Moves are under way to protect vulnerable people from "rip-off" pre-paid funeral plan providers.
The Treasury is proposing to bring the sector under the regulation of the Financial Conduct Authority after claims that elderly people are being "pressured, harassed and misled" by some funeral businesses.
Demand for funeral plans has grown rapidly, with annual sales rising by about 245% between 2006 and in 2017, but regulations have remained the same since 2001.
Currently, 95% of the market is voluntarily regulated by the Funeral Planning Authority but the FPA is not able to stop providers from trading and its code of practice is not legally binding, ministers say.
Fairer Finance managing director James Daley said: "People who buy funeral plans are not around to measure delivery against their expectations, which is why it's so important there are clear rules around how companies must behave.
"With most plans costing over £3,000 - it's important that customers can have total confidence that their money is safe."
Economic Secretary to the Treasury John Glen said: "I'm appalled by the lengths that some dishonest salesmen have gone to in order to sell a funeral plan.
"It breaks my heart to think that our oldest and most vulnerable are being pressured into funeral plans that leave their grieving families out of pocket.
"There are thousands of pre-paid funeral plans bought each year and most providers are fair and legitimate.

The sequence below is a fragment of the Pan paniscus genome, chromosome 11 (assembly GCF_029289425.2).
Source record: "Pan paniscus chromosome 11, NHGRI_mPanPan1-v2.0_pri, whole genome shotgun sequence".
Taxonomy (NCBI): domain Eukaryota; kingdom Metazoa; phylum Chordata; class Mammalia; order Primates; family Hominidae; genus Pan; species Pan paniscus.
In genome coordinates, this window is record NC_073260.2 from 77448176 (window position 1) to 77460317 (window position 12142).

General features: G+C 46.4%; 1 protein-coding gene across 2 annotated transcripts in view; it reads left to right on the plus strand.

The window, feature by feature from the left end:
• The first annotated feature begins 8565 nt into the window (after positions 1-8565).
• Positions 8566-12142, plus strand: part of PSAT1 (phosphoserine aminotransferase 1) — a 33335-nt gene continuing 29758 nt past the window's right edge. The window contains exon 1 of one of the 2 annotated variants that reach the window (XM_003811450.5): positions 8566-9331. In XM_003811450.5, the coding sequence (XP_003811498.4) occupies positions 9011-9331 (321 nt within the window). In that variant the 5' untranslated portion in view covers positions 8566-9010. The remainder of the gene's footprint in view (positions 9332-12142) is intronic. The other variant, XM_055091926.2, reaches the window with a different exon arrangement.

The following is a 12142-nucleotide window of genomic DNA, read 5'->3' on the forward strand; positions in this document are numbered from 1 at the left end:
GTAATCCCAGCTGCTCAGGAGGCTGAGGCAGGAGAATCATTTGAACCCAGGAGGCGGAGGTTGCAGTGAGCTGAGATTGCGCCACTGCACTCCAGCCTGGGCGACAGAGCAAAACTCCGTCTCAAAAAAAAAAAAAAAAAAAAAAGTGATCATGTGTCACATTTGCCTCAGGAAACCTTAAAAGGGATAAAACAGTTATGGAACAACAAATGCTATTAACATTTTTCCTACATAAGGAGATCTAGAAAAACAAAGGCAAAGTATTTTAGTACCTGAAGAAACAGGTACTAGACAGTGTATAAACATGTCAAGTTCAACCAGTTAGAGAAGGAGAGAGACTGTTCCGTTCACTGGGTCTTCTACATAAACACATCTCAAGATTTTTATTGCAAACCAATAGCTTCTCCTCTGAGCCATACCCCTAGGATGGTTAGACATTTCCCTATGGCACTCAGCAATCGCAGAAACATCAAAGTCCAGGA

"But tougher regulation will ensure robust standards are enforced for all plan providers and protect individuals and their families if things go wrong."
Simon Cox, from funeral provider Dignity, said: "Our research has shown that bad practices like persistent and pushy cold-calling are rife among firms that have no oversight from a regulatory body.
"Most consumers wrongly believe that their plan is regulated by the FCA, when in fact they aren't.
"The majority are registered with the industry's own voluntary regulator, but there are a growing number of new providers taking advantage of a regulation gap and not regulated at all."
Mr Cox said the FPA regulation was "the right option" but the organisation would be a more effective regulator if it had "more teeth".
"However, what is most important is that the regulation gap in the sector is filled," he added.
Shares in Dignity were down 9% at the start of Friday trading.